Risc Dynamics today announced possibly one of the best kept secrets in the RISC OS world in the past months. iMachine is a complete virtual iMac - on a PCI card.
The 'iMachine' is a two part solution for RISC OS users. Consisting of an Iyonix compatible PCI card, fitted with it's own digital video (DVI) out and keyboard socket and fitting inside a standard Iyonix case, there is also iMachine which is the software component for driving the card and comes with a full Mac emulator, including a copy of Mac OS X Leopard.
Speaking to the senior developer, Chris Brown, we asked him how his team of developers had managed this seemingly impossible task.
"We were initially going to design a PC co-processor for the Iyonix, as we felt this was a large gap in the market, left behind when Acorn pulled the plug on their workstation development, and with it the much lamented PC x86 card for the Risc PC.
It made sense to produce a more up-to-date system capable of complimenting today's more modern hardware. However, due to much animosity towards Microsoft in the RISC OS market, we felt that designing our hardware around the new Intel dual-core Apple technology we could produce a iMac, effectively on a single PCI card. After that it was just a case of squeezing OS X Leopard into 4MB of ROM."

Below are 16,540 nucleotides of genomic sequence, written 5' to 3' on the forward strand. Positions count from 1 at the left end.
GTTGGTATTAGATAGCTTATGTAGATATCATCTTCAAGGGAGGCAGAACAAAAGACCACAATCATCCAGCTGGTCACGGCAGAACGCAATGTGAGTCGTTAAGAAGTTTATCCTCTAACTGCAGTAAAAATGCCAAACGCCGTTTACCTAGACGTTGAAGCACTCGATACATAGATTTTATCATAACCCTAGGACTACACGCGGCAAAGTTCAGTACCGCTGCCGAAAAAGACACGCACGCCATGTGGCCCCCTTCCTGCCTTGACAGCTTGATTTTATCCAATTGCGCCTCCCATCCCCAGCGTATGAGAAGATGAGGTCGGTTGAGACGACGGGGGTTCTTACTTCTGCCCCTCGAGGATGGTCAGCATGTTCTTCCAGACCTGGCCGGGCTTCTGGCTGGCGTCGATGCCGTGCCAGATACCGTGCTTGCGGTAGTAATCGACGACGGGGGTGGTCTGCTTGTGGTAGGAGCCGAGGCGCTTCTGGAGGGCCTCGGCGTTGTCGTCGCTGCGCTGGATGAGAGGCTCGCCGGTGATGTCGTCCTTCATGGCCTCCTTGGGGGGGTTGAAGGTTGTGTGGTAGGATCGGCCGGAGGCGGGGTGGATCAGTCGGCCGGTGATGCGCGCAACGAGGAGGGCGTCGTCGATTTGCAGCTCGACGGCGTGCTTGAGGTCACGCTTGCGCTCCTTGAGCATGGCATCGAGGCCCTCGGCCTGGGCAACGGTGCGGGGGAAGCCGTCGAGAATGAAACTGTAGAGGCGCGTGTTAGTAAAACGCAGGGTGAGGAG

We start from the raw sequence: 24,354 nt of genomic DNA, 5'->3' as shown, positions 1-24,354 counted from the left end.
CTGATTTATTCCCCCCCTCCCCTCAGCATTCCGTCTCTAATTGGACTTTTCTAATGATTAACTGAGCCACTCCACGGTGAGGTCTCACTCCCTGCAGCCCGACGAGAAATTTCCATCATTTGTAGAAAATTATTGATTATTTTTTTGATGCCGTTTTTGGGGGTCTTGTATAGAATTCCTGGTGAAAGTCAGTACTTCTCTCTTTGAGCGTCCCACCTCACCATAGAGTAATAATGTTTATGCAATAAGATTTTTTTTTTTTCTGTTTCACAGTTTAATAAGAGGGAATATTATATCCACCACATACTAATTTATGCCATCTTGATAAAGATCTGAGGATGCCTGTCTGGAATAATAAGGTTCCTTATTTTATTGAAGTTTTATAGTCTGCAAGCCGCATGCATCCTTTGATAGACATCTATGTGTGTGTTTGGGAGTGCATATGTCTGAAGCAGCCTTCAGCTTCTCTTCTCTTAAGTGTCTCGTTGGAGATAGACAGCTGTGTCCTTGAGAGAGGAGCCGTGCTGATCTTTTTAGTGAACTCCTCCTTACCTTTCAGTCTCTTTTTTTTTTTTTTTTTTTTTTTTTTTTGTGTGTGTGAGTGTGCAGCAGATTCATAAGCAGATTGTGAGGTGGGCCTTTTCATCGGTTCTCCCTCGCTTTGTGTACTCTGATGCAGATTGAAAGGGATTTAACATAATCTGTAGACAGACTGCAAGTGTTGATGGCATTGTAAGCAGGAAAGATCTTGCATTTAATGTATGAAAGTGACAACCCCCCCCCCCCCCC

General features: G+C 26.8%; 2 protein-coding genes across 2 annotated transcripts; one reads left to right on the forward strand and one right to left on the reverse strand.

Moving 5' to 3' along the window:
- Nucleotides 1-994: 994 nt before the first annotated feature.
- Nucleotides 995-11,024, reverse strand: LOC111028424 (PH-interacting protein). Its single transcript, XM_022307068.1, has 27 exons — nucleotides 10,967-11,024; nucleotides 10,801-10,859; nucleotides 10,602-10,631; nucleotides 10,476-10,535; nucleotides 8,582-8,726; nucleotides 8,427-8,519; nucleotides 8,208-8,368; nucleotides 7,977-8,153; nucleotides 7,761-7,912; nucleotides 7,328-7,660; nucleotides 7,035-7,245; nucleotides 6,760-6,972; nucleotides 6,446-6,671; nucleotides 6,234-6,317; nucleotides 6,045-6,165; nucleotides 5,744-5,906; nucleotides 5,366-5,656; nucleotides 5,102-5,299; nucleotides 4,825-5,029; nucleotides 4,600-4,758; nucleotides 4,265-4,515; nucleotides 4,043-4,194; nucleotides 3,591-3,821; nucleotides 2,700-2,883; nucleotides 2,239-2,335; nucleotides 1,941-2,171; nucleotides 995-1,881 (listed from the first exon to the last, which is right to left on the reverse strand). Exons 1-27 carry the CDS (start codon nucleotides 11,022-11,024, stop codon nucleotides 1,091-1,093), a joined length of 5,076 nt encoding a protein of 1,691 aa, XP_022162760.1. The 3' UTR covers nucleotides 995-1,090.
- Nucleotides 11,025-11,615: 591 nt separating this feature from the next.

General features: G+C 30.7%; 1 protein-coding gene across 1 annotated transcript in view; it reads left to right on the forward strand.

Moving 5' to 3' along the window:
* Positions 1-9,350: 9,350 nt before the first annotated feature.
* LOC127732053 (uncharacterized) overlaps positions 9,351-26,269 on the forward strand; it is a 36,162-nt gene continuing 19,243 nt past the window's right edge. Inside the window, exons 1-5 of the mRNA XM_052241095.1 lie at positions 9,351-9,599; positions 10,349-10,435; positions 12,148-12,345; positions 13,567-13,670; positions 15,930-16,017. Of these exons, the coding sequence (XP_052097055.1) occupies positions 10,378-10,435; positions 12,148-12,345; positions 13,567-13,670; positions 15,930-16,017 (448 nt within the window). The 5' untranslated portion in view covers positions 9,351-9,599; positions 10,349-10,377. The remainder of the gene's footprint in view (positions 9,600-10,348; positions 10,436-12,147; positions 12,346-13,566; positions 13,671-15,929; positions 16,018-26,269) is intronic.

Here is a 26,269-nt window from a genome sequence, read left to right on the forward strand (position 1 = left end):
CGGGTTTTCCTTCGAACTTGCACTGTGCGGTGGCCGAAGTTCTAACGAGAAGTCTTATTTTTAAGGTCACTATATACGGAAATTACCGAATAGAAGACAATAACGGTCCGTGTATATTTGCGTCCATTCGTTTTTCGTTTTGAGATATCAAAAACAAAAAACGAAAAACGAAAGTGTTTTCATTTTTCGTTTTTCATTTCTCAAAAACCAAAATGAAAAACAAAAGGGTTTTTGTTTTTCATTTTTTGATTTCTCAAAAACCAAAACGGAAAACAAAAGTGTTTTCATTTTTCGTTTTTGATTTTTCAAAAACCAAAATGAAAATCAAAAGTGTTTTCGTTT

Asking to see a preview of the new package, he gave us a special preview of the system they hope to launch at the forthcoming Wakefield computer show. Eagerly unpacking the box and dismantling the Iyonix, we found that the card slotted neatly inside, next to the existing Iyonix PCI graphics card.
Installing iMachine was a simple case of bunging the single DVD in the drive and double-clicking. Before we knew it we could be using Techwriter in one window and surfing the web using Safari within Mac OS Leopard in another window. The Iyonix desktop felt perfectly usable throughout, as all Mac OS processing is performed by the dual-core 2.8GHz processor on the internal card.
The only problem we encountered was a minor heating issue, as the dual-core processors give out slightly more heat than the Iyonix's meagre XScale processor. Senior hardware designer George Leopald added, "we may redesign the card slightly to use the cooler running G4 processor, as we believe Apple has a warehouse full of these left over from the PowerBook design, and this way we won't run into the problem of obtaining stock supplies.
Click here to continue to RISCOS.org